In the life of Jesus and also in the life of Anthony Mary Claret we find this. Jesus was able to inspire those who came to him: his disciples, Samaritan woman and those who gathered to listen to him. He continues to inspire millions of people all through the world today. St. Claret as a founder of a religious congregation, and as the Archbishop of Santiago, Cuba and as the confessor to the queen inspired people through his preaching, teaching and writing and more than all, through his life style.

Leadership as Influencing People

There are others who say that leadership is influencing people: John Maxwell sums up his definition of leadership as “leadership is influence – nothing more, nothing less.” This moves beyond the position defining the leader, to looking at the ability of the leader to influence others – both those who would consider themselves followers, and those outside that circle. Indirectly, it also builds in leadership character, since without maintaining integrity and trustworthiness, the capability to influence will disappear. They do this by providing purpose, direction, and motivation — while operating to accomplish the mission and improving the organization.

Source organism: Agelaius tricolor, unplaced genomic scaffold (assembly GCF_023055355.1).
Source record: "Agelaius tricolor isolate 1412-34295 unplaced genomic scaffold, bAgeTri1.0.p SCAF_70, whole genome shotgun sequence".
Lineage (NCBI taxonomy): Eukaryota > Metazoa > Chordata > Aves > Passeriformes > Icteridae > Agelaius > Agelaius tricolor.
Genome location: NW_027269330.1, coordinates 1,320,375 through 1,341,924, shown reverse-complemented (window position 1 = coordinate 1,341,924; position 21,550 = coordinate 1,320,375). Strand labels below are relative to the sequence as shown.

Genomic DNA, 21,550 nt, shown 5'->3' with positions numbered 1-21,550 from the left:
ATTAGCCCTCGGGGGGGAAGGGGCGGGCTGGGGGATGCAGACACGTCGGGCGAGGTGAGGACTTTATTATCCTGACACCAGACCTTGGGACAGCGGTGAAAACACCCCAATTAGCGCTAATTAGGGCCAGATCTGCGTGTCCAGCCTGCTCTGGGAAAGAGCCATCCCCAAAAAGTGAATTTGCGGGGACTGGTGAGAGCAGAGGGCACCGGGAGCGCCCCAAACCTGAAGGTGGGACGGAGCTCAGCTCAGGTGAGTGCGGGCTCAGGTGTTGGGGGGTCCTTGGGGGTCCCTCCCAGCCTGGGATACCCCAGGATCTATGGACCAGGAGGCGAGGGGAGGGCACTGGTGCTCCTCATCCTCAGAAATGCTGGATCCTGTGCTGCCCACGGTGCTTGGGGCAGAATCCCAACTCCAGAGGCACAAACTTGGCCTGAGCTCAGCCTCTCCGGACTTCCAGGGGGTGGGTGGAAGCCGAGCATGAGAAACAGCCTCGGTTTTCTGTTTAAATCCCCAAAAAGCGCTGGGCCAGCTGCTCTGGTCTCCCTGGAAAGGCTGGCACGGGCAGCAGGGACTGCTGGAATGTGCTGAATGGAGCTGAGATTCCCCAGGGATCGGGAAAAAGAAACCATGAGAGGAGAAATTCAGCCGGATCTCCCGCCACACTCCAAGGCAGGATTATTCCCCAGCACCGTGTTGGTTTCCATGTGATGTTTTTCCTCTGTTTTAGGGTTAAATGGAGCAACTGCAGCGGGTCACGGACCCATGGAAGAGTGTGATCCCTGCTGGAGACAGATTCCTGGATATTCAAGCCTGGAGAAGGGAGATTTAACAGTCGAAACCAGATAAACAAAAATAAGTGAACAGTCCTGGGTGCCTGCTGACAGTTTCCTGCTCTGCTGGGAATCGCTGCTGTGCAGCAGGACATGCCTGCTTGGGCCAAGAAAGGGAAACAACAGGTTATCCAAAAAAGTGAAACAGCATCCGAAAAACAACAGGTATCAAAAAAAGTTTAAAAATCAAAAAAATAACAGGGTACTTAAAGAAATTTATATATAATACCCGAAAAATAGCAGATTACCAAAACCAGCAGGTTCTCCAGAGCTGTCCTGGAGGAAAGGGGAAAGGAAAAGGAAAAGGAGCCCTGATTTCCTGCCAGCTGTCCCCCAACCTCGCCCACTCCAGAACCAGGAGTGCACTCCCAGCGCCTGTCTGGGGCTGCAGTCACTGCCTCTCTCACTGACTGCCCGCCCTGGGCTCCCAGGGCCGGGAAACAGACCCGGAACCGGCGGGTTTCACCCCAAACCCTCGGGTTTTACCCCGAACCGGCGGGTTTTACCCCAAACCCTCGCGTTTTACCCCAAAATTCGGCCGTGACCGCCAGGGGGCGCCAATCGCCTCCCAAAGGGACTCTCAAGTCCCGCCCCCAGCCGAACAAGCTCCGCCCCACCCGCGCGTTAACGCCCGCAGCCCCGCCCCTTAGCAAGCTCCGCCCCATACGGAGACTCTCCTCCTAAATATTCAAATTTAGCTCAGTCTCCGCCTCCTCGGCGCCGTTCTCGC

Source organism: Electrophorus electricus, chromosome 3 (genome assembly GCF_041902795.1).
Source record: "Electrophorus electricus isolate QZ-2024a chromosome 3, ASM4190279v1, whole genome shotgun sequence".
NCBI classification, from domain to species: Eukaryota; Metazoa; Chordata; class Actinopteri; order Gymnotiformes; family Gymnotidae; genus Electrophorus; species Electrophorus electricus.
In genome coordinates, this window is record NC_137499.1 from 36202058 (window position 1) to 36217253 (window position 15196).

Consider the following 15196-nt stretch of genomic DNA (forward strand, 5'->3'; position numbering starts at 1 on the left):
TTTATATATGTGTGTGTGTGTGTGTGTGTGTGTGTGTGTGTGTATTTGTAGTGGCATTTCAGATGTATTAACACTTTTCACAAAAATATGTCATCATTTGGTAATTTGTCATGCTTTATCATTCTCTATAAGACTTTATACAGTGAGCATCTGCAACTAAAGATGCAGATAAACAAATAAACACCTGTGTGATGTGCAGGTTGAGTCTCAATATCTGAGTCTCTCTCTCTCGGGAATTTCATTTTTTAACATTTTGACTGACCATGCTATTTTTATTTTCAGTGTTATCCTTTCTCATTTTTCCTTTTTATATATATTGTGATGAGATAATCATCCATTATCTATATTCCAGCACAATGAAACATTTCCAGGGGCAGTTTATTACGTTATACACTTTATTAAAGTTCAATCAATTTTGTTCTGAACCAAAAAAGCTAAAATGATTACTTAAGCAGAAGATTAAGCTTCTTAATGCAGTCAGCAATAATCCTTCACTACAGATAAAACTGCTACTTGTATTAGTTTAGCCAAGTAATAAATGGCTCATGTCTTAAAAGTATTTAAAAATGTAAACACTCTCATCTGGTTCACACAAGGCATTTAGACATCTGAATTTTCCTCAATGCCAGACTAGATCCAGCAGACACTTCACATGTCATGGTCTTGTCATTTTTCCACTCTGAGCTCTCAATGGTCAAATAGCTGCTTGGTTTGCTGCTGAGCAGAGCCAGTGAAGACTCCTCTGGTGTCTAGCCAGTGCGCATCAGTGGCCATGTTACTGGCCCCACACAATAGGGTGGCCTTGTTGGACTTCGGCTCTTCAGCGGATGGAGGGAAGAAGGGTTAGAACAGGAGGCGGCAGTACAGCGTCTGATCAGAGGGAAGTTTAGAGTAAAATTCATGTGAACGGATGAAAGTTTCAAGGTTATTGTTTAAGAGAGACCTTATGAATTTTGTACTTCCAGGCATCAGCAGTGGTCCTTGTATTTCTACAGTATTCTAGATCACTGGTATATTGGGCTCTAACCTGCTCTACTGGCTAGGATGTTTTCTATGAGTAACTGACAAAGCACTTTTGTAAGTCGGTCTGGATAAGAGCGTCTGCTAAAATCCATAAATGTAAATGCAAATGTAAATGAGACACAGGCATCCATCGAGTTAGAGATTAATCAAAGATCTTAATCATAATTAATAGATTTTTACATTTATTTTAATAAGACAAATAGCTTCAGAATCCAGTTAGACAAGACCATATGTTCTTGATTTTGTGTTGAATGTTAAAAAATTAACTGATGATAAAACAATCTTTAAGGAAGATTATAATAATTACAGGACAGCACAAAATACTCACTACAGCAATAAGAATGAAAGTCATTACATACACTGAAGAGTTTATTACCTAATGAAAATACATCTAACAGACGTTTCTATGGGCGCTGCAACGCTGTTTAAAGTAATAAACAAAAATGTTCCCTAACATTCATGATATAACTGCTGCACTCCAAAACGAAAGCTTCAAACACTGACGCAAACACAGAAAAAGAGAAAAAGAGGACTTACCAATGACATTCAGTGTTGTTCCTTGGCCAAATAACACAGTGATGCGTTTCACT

Leadership styles

From Alexander the Great to Nelson Mandela; from Jesus to Mahatma Gandhi; from Winston Churchill to Martin Luther King, there have been as many leadership styles as there are leaders. Fortunately, business people and psychologists have developed useful and simple ways to describe the main styles of leadership, and these can help aspiring leaders understand which styles they should use.

So, whether you manage a team at work, captain a sports team, or lead a congregation or a province or a house or a small batch or group, which approach is best? Consciously, or subconsciously, you’ll probably use some of the leadership styles which you find here. Understanding these styles and their impact can help you develop your own, personal leadership style – and help you become a more effective leader.